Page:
WASHINGTON, Feb. 25 /PRNewswire-USNewswire/ --- New, independent government data from the Agency for Healthcare Research & Quality (AHRQ) suggests that while mail-service pharmacies serve a disproportionate share of seniors and individuals with chronic conditions, public programs are not taking full advantage of this increasingly popular and proven cost-saving pharmacy option, the Pharmaceutical Care Management Association (PCMA) said today. At a time when policymakers are seeking public program savings, PCMA believes strongly that the mail-service pharmacy option could be an important tool to achieving greater savings without sacrificing access to needed medications.
"The more consumers know about the savings and convenience of the mail-service pharmacy option, the more they like it. Since public programs lag behind in this area, they should explore new ways to promote this important option," said PCMA President and CEO Mark Merritt.
The new mail-service pharmacy data is contained in a new report from the Agency for Healthcare Research & Quality (AHRQ), entitled Comparing Population Characteristics of Persons Purchasing Prescribed Drugs from Mail Order Pharmacies with Persons Purchasing Prescribed Drugs from Other Outlets, 2005. Among the key findings suggested by the new data:
-- The proportion of individuals relying on a mail-service pharmacy jumped by 50 percent from 2000 to 2005, from 8.8 to 13.2 percent. All other drug-delivery models declined during this time period;
-- Seniors are far more likely to use mail-order pharmacies than the under 65 population;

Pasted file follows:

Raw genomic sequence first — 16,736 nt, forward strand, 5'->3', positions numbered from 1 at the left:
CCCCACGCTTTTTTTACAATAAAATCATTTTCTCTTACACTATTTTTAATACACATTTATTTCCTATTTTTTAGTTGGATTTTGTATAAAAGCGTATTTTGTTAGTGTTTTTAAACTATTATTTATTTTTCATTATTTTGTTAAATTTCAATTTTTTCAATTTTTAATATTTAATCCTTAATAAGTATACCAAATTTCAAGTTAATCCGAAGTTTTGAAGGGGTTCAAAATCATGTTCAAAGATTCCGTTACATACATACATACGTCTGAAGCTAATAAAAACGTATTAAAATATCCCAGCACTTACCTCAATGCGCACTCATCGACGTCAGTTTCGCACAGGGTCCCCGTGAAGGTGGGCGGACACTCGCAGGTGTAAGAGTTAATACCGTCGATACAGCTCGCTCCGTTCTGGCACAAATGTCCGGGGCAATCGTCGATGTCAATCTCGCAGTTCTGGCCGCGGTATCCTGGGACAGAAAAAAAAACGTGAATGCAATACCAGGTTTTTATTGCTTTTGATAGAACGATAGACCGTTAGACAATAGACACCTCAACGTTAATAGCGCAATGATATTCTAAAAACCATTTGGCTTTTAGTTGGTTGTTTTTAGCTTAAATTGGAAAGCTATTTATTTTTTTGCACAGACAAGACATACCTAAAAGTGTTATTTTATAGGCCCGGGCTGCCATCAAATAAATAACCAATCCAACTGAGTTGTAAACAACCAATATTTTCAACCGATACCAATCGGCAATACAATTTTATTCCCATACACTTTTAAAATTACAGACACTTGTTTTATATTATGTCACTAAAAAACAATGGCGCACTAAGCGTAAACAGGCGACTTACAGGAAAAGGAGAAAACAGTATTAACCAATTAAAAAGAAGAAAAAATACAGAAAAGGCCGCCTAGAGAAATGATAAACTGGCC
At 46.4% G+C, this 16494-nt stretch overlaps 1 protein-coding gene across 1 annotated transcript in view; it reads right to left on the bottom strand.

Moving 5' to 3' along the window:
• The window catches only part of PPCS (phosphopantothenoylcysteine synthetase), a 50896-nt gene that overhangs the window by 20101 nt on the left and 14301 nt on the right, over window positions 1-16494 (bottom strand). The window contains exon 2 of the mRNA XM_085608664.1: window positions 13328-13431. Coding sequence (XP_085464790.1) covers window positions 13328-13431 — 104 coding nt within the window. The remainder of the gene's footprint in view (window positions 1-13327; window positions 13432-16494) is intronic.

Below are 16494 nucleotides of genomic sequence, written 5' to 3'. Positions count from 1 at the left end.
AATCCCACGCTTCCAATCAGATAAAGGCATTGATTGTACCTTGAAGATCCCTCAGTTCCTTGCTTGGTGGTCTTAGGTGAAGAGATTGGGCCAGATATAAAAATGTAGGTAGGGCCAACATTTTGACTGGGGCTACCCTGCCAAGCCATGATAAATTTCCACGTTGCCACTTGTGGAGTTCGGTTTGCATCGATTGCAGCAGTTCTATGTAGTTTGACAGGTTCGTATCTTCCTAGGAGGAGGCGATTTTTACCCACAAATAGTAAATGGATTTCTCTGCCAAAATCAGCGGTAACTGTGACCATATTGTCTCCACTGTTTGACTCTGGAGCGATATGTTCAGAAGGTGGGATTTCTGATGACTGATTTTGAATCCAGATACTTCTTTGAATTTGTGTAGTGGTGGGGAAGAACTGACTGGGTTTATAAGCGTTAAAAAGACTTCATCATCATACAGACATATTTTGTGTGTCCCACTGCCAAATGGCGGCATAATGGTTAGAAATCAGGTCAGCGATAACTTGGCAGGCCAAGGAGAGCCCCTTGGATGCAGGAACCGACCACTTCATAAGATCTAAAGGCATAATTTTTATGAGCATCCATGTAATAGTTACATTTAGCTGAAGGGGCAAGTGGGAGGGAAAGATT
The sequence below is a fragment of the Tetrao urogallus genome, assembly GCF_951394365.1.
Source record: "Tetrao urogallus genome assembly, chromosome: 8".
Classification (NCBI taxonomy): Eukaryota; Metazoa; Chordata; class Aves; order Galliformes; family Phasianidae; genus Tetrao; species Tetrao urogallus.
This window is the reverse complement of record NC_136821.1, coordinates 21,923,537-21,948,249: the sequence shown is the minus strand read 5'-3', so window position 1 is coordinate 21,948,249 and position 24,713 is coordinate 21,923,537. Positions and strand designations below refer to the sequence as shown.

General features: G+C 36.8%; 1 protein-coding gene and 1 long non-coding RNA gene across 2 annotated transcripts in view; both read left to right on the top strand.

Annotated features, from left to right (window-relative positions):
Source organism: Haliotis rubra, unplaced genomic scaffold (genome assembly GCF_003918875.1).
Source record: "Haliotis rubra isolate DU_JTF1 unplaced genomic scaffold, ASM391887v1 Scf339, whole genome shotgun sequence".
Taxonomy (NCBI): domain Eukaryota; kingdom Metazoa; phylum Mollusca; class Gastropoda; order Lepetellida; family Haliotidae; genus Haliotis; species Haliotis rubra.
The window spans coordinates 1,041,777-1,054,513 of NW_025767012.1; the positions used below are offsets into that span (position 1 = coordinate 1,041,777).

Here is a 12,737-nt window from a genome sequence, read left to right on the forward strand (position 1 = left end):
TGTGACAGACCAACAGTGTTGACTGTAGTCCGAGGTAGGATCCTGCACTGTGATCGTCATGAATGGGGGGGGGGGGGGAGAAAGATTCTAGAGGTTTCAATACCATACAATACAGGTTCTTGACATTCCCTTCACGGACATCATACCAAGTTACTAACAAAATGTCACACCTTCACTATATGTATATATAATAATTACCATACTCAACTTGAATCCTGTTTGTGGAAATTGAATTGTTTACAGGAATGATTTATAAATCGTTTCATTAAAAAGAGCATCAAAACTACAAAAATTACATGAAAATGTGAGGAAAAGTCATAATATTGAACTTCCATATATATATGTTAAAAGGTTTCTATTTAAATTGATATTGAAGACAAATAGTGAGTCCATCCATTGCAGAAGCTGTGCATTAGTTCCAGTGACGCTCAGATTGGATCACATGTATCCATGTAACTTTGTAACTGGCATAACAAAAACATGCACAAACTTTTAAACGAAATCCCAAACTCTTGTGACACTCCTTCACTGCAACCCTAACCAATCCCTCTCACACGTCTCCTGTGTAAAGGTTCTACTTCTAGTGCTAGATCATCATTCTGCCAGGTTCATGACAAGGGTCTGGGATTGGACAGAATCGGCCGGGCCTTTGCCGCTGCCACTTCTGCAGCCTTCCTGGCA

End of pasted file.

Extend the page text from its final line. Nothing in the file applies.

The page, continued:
-- Individuals with at least one chronic condition are far more likely to use mail-service pharmacies than other pharmacy options; and
-- Those individuals relying only on public programs for health coverage lag far behind using mail order, compared to drugstores and other options like clinics and hospitals, suggesting that there is an opportunity for public programs to increase reliance on mail-order pharmacies.
According to a September 2006 report commissioned by PCMA and conducted by the Lewin Group, mail-service pharmacies are projected to reduce costs to consumers and payors by $85 billion in Medicare and the commercial marketplace during the time period 2007 to 2016. If mail-service pharmacies were used to their full potential in Medicare and the commercial marketplace, the ten-year cost savings could double - to $167 billion.
PCMA is the national association representing America's pharmacy benefit managers (PBMs), which administer prescription drug plans for more than 210 million Americans with health coverage provided through Fortune 500 employers, health insurance plans, labor unions, and Medicare Part D.
Agency for Healthcare Research & Quality (AHRQ) Report:
|SOURCE Pharmaceutical Care Management Association|
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